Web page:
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O.T. More self driving vehicle adventures

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  • O.T. More self driving vehicle adventures

    Still, at least as good as many of the drivers I see on the road daily.

    https://www.theregister.com/2021/05/...i_malfunction/
    "A machinist's (WHAP!) best friend (WHAP! WHAP!) is his hammer. (WHAP!)" - Fred Tanner, foreman, Lunenburg Foundry and Engineering machine shop, circa 1979

  • #2
    As they advised to "remain seated with seat belt fastened in case the car starts moving" is there:
    • no E-STOP?
    • no door interlocks - or do the doors remain locked until you reach the scene of the accident?

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    • #3
      No explosive bolts on the door frame to be used for self rescue?

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      • #4
        Originally posted by ATW View Post
        As they advised to "remain seated with seat belt fastened in case the car starts moving" is there:
        • no E-STOP?
        • no door interlocks - or do the doors remain locked until you reach the scene of the accident?
        You are to remain inside the the vehicle to make it easier to find the body - so doors are to stay locked until the accident is over. Plus Rescue enjoys cutting cars apart and can always use the practice.

        [QUOTE]No explosive bolts on the door frame to be used for self rescue?/QUOTE]

        I cannot imagine the happiness and joy with which drunks and other hoodlums will have when they discover that "blowing the doors off" of a car can be real for just pushing a button or pulling a lever.
        If you think you understand what is going on, you haven't been paying attention.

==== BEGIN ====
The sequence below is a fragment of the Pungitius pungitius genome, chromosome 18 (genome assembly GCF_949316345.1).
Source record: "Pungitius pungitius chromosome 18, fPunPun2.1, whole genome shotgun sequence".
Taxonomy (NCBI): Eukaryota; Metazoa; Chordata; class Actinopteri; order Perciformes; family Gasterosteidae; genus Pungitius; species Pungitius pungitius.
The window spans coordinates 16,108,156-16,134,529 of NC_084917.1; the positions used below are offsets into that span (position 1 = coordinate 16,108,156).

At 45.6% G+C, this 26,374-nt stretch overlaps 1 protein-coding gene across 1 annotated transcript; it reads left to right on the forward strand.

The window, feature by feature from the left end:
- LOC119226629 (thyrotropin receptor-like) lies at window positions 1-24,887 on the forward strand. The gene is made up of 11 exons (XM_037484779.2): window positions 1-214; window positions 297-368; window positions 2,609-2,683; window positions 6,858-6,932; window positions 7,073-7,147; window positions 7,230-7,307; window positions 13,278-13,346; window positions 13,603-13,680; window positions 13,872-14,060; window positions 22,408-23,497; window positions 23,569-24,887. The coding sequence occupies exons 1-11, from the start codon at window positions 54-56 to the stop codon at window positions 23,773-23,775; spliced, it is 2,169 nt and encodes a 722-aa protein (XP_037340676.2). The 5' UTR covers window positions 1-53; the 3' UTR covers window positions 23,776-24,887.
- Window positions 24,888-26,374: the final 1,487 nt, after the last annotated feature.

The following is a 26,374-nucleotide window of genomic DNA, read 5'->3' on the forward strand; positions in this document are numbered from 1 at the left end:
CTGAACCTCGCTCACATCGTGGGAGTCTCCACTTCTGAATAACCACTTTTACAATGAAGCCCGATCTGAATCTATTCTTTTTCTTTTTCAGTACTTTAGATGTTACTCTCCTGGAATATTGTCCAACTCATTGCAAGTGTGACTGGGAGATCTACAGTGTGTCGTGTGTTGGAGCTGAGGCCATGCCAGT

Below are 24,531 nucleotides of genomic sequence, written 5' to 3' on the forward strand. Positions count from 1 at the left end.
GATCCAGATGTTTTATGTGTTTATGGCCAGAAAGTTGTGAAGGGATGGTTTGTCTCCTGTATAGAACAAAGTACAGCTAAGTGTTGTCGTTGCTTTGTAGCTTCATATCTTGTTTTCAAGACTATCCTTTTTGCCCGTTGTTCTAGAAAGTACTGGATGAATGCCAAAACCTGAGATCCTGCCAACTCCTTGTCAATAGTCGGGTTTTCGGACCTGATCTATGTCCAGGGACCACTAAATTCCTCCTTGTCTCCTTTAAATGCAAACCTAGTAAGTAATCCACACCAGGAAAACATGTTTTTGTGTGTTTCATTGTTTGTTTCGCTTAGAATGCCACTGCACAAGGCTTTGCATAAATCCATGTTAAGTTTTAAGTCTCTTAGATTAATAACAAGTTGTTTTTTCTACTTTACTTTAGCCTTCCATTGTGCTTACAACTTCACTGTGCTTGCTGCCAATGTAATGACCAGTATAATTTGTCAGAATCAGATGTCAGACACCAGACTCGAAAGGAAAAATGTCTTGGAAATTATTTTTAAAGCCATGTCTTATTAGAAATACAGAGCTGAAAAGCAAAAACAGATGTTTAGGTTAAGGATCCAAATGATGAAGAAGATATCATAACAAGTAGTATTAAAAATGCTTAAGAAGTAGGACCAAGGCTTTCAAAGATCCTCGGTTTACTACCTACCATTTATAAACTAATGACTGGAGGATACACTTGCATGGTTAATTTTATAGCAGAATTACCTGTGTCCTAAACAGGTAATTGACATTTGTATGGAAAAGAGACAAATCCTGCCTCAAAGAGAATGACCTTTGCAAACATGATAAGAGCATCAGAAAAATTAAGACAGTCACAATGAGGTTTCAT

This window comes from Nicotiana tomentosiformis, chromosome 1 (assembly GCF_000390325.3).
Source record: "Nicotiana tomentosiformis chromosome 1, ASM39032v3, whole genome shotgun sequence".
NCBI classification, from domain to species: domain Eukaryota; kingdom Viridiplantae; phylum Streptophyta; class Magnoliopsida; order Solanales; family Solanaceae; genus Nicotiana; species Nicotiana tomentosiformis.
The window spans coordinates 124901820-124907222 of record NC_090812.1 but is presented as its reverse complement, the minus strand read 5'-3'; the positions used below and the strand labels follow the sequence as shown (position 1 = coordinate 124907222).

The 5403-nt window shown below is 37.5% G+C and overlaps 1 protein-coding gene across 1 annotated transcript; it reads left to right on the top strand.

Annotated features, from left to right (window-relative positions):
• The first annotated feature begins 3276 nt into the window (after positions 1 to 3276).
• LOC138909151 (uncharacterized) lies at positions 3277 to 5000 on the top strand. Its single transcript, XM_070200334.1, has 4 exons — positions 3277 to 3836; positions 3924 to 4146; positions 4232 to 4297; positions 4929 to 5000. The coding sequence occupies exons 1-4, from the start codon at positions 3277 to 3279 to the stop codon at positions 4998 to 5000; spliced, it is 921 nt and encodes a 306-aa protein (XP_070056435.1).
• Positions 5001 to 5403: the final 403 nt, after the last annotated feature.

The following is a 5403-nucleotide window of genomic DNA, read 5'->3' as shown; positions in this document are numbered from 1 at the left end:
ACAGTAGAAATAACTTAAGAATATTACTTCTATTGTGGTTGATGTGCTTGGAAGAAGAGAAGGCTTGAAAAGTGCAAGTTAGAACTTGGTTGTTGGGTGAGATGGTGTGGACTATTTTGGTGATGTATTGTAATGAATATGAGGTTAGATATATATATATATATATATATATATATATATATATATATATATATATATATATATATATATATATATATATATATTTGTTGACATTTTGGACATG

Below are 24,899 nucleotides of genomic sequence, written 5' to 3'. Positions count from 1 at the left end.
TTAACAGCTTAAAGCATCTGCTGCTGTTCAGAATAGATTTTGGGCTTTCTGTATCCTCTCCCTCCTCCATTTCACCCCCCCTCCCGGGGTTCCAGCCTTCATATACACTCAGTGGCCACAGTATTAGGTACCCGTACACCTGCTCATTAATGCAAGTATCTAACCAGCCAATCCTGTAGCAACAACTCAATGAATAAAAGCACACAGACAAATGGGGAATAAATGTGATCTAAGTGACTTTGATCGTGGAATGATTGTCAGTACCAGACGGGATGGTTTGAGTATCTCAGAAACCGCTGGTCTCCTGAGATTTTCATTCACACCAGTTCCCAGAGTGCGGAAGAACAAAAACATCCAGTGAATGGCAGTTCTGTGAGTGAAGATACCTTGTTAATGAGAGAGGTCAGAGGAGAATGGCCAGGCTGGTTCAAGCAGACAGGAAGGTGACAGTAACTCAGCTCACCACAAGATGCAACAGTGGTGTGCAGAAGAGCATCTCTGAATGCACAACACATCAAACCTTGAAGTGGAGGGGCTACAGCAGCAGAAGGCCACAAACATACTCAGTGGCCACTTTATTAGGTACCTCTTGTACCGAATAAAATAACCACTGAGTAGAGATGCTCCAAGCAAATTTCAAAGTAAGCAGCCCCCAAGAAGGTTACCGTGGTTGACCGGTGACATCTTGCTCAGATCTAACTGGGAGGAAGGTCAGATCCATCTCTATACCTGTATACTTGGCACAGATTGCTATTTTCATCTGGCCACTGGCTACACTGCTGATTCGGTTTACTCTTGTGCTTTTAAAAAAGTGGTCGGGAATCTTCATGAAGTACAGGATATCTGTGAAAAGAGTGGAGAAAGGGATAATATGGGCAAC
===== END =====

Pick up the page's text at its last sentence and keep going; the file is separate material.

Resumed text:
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        • #5
          I remember about 50 years ago when people said we would have a lathe machine that could run itself. Most of my peers said not in my lifetime.

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          • #6
            Wonderful --- wait till there's about a million of them all glitching out at the same time, will be a real treat...

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            • #7
              Can you imagine the Hackers have fun holding you hostage as you go 60 MPH down the road--which will be called bitcoin heaven
              Rich
              Green Bay, WI

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              • #8
                This made me whole day. Thanks for posting.

                The Waymo vehicle "running away" from the roadside service guy evokes memories of when I was a kid playing with go-karts. I had just built my first "shifter kart" using gears I robbed out of an old riding mower. It was a really hokey drive train cobbled together out of whatever I could scrounge out of the garbage. My clutch was just slipping the drive belt between the little transmission box I welded up and the pulley on the lawnmower engine. To start the go-kart, I had to put a pin in the clutch pedal to keep the belt slack and then pull the starter cord on the engine.

                Well one day I stalled the kart while driving on a neighborhood road so I put the pin in the clutch pedal, hopped out and yanked the starter cord. There was also no neutral position on the gearbox. Engine fired right up but almost as soon as the engine fired up, the pin popped free and the go-kart took off. So here I am - skinny kid in an oversize motocross helmet that my BIL gave me - running like mad after my kart as it accelerates away from me. It eventually came to rest in my neighbors mailbox. No damage to the kart but the mailbox was toast. I'm not sure I've ever been so embarrassed to knock on someone's door. Learned a lot of good lessons about engineering that day, though.

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                • #9
                  Originally posted by Fasttrack View Post